Here are some of the citrus fruit names in Korean. They are known to have plenty of health benefits. The word for “orange” the fruit can also be used for the color. Go here for the complete list of colors in Korean.
|Fruit in Korean||English|
|Fruit in Korean||English|
|pear, also called Korean pears or Korean apples|
Banana in Korean
In the Korean language, this fruit is still called as 바나나 (banana). Remembering it is easy as it is pronounced the same way as its English word. There’s also a famous banana-flavored drink called Banana Milk (바나나맛 우유 | bananamat uyu). A sweet flavor that is an ultimate must-try!
Peach in Korean
The word for peach in Korean is 복숭아 (boksunga). If you’re familiar with Kakaotalk, one character named Apeach (어피치) was created based on the peach fruit. Peaches are seasonal fruits that are popular during summer.
Pear in Korean
The Korean word for pear is 배 (bae). The same term is also used Korean pears, Korean snow pears, or Korean apples.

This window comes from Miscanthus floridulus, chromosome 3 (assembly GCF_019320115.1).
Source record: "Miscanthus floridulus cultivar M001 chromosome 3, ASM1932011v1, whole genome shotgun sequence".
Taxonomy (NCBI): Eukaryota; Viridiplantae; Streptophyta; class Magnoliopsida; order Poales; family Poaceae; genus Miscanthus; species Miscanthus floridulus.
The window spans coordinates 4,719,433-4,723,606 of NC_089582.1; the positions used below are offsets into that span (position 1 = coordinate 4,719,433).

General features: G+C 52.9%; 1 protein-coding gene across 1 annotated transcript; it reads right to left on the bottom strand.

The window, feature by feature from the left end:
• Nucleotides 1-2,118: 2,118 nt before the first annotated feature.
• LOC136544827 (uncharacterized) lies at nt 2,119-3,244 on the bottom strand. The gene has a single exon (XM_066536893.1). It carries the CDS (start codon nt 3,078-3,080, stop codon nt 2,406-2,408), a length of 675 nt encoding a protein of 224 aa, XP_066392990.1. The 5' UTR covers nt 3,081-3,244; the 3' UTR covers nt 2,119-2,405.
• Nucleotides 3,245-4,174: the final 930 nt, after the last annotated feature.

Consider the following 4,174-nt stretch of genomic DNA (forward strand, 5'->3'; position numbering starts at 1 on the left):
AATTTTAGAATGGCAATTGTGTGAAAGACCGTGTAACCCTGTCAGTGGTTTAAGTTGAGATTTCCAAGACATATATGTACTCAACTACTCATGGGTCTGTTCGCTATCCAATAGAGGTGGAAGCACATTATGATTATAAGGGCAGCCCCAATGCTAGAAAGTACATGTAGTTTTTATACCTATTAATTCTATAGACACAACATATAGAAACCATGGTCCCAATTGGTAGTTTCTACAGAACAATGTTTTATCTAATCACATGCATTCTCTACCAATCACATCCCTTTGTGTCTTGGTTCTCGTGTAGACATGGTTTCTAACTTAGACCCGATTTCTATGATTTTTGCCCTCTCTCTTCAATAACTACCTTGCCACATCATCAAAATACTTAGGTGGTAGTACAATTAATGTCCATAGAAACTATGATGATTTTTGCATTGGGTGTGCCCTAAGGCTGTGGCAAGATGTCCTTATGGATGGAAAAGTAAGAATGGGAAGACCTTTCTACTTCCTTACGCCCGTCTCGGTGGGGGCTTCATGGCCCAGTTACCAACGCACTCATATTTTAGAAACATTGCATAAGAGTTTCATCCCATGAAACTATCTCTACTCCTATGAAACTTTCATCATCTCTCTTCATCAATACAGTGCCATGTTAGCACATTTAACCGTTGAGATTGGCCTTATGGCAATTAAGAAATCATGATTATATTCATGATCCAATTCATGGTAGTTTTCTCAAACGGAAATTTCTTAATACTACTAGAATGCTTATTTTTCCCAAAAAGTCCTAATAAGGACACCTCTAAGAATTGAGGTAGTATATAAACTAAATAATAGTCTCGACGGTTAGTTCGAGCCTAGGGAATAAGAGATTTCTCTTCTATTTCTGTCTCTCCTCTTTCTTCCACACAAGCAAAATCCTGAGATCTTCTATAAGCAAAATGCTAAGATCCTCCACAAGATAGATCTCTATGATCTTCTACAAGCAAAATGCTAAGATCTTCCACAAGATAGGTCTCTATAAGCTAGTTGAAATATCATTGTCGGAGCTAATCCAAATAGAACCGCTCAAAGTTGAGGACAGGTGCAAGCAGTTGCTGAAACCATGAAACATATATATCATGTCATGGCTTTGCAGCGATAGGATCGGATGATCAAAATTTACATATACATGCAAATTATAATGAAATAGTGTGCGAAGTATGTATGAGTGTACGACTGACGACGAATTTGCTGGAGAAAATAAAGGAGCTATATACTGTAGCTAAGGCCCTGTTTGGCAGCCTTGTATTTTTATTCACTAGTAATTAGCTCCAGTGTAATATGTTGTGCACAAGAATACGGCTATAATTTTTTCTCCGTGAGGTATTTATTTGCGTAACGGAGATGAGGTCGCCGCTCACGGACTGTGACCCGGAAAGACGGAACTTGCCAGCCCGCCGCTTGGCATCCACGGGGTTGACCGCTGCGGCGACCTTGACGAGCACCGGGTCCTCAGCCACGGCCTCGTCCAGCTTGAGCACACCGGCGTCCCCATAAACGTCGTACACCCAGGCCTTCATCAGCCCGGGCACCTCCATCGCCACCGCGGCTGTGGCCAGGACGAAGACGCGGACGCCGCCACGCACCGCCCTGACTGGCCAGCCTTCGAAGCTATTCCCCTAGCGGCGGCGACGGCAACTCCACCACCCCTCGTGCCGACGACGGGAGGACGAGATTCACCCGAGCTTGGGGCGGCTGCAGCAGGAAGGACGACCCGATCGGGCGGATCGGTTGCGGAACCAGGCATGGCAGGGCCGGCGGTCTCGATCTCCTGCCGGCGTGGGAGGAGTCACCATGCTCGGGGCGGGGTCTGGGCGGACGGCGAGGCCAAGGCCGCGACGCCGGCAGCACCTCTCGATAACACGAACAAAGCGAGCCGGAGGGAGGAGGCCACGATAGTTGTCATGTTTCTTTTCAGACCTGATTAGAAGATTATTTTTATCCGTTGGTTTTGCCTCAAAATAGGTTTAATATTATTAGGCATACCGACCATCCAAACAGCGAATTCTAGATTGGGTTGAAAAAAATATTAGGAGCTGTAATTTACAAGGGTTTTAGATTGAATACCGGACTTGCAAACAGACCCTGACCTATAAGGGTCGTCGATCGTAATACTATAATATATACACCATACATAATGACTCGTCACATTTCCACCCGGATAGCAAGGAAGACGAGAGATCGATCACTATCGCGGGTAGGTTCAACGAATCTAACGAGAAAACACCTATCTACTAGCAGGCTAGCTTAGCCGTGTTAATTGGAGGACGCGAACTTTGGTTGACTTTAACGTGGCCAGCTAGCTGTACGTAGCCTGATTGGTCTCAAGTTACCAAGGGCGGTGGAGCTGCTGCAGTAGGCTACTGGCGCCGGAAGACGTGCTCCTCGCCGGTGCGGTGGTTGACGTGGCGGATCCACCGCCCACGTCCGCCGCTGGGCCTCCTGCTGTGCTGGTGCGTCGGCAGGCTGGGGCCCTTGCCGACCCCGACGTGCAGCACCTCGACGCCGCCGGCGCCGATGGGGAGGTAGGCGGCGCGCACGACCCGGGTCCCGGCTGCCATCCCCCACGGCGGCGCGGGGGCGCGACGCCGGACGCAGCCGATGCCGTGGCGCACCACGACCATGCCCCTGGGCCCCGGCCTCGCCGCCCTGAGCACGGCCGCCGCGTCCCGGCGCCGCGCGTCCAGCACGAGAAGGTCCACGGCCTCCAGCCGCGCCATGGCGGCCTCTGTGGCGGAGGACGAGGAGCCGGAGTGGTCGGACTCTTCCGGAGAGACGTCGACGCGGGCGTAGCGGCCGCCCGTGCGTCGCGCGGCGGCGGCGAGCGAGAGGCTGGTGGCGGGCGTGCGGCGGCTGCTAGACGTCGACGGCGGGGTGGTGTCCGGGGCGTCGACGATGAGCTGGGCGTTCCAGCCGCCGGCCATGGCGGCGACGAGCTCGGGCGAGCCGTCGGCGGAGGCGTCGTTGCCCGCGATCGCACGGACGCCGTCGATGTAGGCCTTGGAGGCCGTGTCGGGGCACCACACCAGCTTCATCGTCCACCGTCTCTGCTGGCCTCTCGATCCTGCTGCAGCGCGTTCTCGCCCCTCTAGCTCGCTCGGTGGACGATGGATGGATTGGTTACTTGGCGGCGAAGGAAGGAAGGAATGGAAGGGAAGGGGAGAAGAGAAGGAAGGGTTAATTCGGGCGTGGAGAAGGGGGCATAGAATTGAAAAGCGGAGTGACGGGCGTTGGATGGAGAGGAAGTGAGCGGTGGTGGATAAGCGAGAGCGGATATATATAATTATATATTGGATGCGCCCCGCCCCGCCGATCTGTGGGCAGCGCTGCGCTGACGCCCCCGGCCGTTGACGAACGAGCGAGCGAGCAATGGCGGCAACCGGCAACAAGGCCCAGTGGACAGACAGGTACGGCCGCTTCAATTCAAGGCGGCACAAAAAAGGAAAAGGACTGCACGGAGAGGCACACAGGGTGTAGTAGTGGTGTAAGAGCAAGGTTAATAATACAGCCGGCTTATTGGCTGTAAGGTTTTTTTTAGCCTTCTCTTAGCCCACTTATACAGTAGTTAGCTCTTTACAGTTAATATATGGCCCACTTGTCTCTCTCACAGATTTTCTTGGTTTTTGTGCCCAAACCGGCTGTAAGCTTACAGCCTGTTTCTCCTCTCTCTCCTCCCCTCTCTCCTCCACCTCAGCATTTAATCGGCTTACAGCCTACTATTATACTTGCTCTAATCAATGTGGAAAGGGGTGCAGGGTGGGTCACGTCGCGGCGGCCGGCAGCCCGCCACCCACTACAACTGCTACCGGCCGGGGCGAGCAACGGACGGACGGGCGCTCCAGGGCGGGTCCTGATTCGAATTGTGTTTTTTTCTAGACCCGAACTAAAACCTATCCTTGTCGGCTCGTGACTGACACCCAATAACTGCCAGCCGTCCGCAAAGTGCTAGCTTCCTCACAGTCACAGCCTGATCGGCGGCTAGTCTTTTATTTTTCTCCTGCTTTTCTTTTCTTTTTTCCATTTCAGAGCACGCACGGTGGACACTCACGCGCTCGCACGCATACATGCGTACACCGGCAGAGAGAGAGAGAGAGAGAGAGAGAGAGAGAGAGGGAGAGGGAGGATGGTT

Pineapple in Korean
Pineapple in Korean which sounds very similar to its English counterpart is called 파인애플 (painaepeul). This tropical fruit is known to be a great source of Vitamin C!
제가 가장 좋아하는 과일은 파인애플이에요 (Jega gajang joahaneun gwaireun painaepeurieyo)
My favorite fruit is pineapple.
Watermelon in Korean
The Korean word for watermelon is 수박 (subak). This huge fruit is typically sliced and shared by many, especially during summer in South Korea. This is different from Korean yellow musk melons or 참외 (chamoe), or the Korean melon 멜론 (mellon).
수박을 몇 조각 먹을래요? (subageul myeot jogak meogeullaeyo?)
How many slices of watermelon do you want to eat?
Now that you know the fruit names in Korean, let’s cover the Korean vegetables.
Vegetables in Korean
Food plays an important role in Korean culture. This cuisine includes vegetables in most recipes too, so if you’re interested in Korean food, learning this vocabulary is essential.
Vegetable in Korean
Before we learn the terms for different vegetables in Korean, let’s start with “vegetable” first. The word for vegetable in Korean is 야채 (yachae).
|Vegetables in Korean||English|